Waterboarding in Vietnam
A reader writes:
I just came across this description of waterboarding in the Vietnam photographer Tim Page's autobiography, "Page After Page," (Antheneum 1989). He goes down to film some Marines near Tam Ky in 1965:
"An M-48 tank stewed up at the unit's headquarters in a gutted school house and Marines threw three VC bodies off the engine deck, followed by a prisoner. The poor bruised black-pyjama clad peasant bounced heavily, his arms roped back by the elbows. The bodies lay grotesquely flopped at the top of the dyke. I tracked back round the other side of the ruined house, where the local ARVN liaison laddie and his policeman buddy were treating the VC to the sensation of drowning on dry land. The Marines gawked on.
They had the suspect half in the water of the adjoining paddy, bent back, a rag over his face. The interpreter hissed questions as he poured filthy water from a dented canteen cup into the mouth and nose of the struggling prisoner. They topped him up to the bursting point, straightening him up, and zapped him in the gut. Vomit and blood spewed through the cloth, the rest he swallowed. They started again. My presence was unremarked and I crept closer to the tortured one's face, widening the lens, a mike virtually playing to the camera. It was almost too much, it was beyond control; I backed away, film still running. The man revealed no information."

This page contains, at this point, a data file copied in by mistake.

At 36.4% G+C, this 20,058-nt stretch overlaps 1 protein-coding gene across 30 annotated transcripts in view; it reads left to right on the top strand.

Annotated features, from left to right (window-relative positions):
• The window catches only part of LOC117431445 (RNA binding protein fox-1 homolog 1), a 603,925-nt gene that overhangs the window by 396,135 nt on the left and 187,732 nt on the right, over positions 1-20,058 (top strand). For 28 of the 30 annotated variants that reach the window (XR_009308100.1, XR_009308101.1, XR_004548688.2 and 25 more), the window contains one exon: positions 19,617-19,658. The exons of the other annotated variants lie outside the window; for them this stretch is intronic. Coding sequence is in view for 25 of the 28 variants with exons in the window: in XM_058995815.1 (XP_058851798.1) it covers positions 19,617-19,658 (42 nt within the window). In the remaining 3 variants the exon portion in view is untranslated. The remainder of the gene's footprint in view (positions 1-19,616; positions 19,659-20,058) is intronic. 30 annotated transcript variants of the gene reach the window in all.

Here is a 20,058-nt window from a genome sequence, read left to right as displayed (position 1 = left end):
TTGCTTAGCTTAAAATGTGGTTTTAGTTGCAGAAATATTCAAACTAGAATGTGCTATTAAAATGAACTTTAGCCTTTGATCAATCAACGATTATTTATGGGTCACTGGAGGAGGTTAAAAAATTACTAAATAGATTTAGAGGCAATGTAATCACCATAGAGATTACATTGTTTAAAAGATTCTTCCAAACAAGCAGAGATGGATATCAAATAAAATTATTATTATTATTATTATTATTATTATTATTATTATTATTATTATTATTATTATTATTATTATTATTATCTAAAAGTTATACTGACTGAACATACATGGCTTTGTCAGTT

A few years ago I would have read right past this passage without blinking (that alone says something sad). Now it jumps out at me.
I'm relieved the Marines merely "gawked on", while their Vietnamese allies did the torture. The difference with today is that the president of the United States now authorizes this AVRN torture to be performed by Americans. And John Podhoretz, Jonah Goldberg and Mark Steyn find it funny.